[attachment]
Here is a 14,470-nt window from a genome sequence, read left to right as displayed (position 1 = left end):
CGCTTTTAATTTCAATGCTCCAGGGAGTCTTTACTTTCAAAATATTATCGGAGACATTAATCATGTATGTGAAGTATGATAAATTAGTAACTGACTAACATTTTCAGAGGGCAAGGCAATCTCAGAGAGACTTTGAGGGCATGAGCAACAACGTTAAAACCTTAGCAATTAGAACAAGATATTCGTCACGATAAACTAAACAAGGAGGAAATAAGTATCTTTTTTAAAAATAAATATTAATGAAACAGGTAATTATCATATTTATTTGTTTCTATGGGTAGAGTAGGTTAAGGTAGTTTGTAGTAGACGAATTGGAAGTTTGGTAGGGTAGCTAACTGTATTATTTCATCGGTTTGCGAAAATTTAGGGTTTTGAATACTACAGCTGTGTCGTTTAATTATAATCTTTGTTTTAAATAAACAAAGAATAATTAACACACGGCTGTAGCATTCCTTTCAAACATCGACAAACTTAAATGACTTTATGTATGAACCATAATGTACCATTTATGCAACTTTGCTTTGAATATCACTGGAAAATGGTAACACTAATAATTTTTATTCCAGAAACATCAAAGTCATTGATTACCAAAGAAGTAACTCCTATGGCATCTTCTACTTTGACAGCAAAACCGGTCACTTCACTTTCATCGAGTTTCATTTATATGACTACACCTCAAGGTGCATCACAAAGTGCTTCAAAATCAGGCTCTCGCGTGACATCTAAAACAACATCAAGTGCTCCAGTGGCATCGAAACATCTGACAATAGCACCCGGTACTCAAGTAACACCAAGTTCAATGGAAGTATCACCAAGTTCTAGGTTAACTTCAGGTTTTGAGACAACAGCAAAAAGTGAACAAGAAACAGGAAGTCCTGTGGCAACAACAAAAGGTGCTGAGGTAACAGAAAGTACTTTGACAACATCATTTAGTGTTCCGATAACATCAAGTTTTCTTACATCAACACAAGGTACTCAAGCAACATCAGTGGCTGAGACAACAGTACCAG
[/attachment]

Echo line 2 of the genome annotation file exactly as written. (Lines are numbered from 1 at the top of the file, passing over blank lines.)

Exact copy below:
CGCTTTTAATTTCAATGCTCCAGGGAGTCTTTACTTTCAAAATATTATCGGAGACATTAATCATGTATGTGAAGTATGATAAATTAGTAACTGACTAACATTTTCAGAGGGCAAGGCAATCTCAGAGAGACTTTGAGGGCATGAGCAACAACGTTAAAACCTTAGCAATTAGAACAAGATATTCGTCACGATAAACTAAACAAGGAGGAAATAAGTATCTTTTTTAAAAATAAATATTAATGAAACAGGTAATTATCATATTTATTTGTTTCTATGGGTAGAGTAGGTTAAGGTAGTTTGTAGTAGACGAATTGGAAGTTTGGTAGGGTAGCTAACTGTATTATTTCATCGGTTTGCGAAAATTTAGGGTTTTGAATACTACAGCTGTGTCGTTTAATTATAATCTTTGTTTTAAATAAACAAAGAATAATTAACACACGGCTGTAGCATTCCTTTCAAACATCGACAAACTTAAATGACTTTATGTATGAACCATAATGTACCATTTATGCAACTTTGCTTTGAATATCACTGGAAAATGGTAACACTAATAATTTTTATTCCAGAAACATCAAAGTCATTGATTACCAAAGAAGTAACTCCTATGGCATCTTCTACTTTGACAGCAAAACCGGTCACTTCACTTTCATCGAGTTTCATTTATATGACTACACCTCAAGGTGCATCACAAAGTGCTTCAAAATCAGGCTCTCGCGTGACATCTAAAACAACATCAAGTGCTCCAGTGGCATCGAAACATCTGACAATAGCACCCGGTACTCAAGTAACACCAAGTTCAATGGAAGTATCACCAAGTTCTAGGTTAACTTCAGGTTTTGAGACAACAGCAAAAAGTGAACAAGAAACAGGAAGTCCTGTGGCAACAACAAAAGGTGCTGAGGTAACAGAAAGTACTTTGACAACATCATTTAGTGTTCCGATAACATCAAGTTTTCTTACATCAACACAAGGTACTCAAGCAACATCAGTGGCTGAGACAACAGTACCAG